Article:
The magnetic order at room temperature at very low Gd concentrations of Gd:GaN DMS materials could not be corroborated by complementary experimental techniques. The exceptional magnetic properties of Gd:GaN as measured by integral SQUID magnetometry can neither be assigned to the Ga or the Gd sites as probed by element specific synchrotron measurements nor can EPR provide supporting experimental evidence. Characteristic signatures of phase separation are found at high concentrations by means of EPR, XLD, and element specific M(H)-curves which can be suppressed by H co-doping. This comprehensive tool-box shall enable to establish or disprove the existence of RT FM in Gd:GaN in future experiments on more solid grounds beyond SQUID magnetometry.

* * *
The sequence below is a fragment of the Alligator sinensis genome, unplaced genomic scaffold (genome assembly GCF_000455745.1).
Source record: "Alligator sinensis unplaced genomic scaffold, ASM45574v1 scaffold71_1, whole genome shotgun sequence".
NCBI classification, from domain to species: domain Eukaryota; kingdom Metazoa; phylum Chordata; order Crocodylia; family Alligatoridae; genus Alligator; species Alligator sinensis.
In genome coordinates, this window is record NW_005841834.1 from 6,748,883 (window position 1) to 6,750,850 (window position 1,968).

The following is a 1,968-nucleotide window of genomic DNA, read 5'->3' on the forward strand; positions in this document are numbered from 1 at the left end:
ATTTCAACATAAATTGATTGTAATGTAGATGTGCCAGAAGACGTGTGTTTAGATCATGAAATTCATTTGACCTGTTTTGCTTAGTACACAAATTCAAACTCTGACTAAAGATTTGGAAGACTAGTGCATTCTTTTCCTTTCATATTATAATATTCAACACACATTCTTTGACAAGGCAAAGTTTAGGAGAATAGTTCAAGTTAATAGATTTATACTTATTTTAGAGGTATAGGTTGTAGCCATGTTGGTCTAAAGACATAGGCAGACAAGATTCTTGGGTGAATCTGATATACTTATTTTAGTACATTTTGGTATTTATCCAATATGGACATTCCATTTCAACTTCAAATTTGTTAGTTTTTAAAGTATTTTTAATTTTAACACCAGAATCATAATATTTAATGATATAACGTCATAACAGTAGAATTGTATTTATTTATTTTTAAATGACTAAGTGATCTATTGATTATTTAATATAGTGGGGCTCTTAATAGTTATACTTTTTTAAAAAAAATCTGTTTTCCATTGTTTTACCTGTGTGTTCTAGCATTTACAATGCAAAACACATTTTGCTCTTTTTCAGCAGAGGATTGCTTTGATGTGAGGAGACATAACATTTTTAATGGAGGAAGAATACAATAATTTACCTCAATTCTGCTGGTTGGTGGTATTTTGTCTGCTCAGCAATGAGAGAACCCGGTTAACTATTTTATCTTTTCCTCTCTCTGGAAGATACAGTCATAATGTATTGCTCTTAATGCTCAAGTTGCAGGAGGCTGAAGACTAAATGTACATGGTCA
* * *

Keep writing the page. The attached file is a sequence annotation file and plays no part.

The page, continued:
6. Conclusions and Outlook